The third lesson mentioned is “How to Change your Business Fast During this Coronavirus”. Though being elastic, or being able to adapt quickly, is a fundamental skill that entrepreneurs must have to keep their business alive and flourishing even outside of lockdown, it is a critically important trait to have during the quarantine. For example, Claudia Deken, the owner of the vegan sushi restaurant Plant Based Sushi, opened her restaurant in Amsterdam 2 months before the lockdown. She received a governmental order that all restaurants in the country had to be closed. While most people would have just been disheartened, Claudia however, quickly moved on and adapted: she decided to contact UberEATS and go into delivery. This worked for a while, however, Claudia quickly realized that UberEATS takes a great percentage of profits and adapted again by setting up a WhatsApp chat with their existing customers in order to continue the business. This second innovation that Claudia came up with also allowed her to get into more contact with her customers, which is the first lesson that Julia described.

Finally, the fourth lesson in this video is “What can you do While the Business is Slow in 2020?”. Similar to how entrepreneurs should always be elastic, they should also always keep active, especially during the lockdown. An example of why being active is beneficial is what Dannie-Lu Carr, a coach and founder of Creative Wavelengths, did during the lockdown. She had already made her classes impersonal but was still forced to empty her facility. Lockdown was extremely sudden for her and she had not had time to prepare. She quickly came up with the idea to provide online programs to help future clients. This is extremely smart because it reaches out to potential future clients while keeping in touch with existing clients. She actively ties in all the lessons mentioned above and successfully maintained her business during the lockdown. This shows that there is always something that an entrepreneur can do to improve their business, even in the most economically ruthless times. Though some types of businesses may not have an obvious alternative route to pursue during times like the lockdown, it is still crucial that they are innovative in order to look for the best path to success.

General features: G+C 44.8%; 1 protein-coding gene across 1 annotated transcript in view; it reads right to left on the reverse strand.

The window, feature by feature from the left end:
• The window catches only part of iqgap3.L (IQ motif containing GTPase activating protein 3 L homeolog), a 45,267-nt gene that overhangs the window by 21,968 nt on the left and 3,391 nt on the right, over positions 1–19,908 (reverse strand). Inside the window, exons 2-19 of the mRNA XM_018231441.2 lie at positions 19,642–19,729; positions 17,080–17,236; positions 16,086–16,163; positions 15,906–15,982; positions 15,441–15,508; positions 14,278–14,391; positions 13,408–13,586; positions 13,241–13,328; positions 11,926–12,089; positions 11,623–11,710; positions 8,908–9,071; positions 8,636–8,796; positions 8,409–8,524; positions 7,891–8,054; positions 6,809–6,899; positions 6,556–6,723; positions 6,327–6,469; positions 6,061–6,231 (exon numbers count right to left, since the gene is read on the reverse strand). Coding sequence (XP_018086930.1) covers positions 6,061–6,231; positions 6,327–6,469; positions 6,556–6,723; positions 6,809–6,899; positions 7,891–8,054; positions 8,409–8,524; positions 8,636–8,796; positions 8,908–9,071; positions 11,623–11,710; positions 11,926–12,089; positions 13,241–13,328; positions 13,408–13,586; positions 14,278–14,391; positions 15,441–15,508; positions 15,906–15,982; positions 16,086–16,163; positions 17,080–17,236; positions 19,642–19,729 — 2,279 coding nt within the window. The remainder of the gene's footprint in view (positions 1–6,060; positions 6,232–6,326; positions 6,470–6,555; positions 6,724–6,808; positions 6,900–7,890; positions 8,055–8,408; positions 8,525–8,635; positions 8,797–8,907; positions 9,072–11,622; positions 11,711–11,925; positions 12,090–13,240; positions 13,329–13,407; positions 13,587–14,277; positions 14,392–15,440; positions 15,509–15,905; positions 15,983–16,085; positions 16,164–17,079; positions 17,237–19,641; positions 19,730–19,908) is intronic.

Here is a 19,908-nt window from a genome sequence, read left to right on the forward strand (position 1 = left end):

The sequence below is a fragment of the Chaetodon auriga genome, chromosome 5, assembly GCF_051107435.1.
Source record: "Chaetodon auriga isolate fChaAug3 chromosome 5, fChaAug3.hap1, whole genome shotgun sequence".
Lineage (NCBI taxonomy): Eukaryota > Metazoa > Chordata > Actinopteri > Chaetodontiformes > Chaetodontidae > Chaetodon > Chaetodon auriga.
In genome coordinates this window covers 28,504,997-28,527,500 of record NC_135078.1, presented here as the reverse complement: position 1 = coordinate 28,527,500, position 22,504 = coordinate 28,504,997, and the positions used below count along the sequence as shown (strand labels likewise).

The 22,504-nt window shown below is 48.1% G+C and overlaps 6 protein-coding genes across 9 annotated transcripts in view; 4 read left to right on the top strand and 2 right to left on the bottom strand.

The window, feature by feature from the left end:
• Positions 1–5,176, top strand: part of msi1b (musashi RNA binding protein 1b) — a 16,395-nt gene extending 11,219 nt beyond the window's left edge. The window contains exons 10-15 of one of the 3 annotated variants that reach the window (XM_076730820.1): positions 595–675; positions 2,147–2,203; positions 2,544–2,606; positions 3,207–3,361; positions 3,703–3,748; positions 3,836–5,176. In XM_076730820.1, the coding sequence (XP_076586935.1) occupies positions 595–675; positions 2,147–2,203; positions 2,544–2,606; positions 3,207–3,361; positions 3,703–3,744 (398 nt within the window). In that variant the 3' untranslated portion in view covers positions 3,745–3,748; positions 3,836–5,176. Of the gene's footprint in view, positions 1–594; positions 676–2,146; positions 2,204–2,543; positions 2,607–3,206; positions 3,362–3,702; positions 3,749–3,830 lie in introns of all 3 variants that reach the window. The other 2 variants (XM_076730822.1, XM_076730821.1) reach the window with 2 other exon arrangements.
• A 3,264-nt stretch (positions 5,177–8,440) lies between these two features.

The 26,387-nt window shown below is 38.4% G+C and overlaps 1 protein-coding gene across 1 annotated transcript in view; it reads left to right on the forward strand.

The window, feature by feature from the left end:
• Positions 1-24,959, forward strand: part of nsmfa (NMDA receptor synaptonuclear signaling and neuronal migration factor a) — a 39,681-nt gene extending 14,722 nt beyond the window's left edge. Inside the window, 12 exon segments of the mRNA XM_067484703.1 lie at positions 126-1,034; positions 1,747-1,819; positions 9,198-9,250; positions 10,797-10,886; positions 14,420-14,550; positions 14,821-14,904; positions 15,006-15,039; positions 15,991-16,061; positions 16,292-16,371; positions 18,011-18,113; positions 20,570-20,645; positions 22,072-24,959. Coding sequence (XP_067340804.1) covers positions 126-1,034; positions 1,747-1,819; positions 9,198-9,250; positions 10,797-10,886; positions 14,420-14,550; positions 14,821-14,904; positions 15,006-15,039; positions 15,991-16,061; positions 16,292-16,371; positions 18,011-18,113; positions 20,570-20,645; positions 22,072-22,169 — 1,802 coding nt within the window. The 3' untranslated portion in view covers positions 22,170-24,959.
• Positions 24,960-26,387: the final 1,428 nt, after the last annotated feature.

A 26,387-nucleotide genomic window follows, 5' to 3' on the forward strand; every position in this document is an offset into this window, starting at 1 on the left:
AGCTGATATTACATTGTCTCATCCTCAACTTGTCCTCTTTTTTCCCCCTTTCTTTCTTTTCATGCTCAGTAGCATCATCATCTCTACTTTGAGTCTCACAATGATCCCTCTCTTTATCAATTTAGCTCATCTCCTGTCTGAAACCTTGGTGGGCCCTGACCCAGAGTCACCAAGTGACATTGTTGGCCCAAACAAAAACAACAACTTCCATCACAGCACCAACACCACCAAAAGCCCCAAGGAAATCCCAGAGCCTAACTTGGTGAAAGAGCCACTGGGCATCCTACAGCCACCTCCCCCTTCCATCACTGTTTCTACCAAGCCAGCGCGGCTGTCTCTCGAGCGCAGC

While the video is about how small businesses survived the lockdown, the 4 lessons included are important for entrepreneurs, even after the lockdown: the lockdown has just illuminated the importance of these lessons. The full video can be found here.

You can learn more here https://lockdowneconomy.org

The UN-registered nonprofit social initiative that helps small businesses and self-employed professionals to overcome the challenges of the pandemic.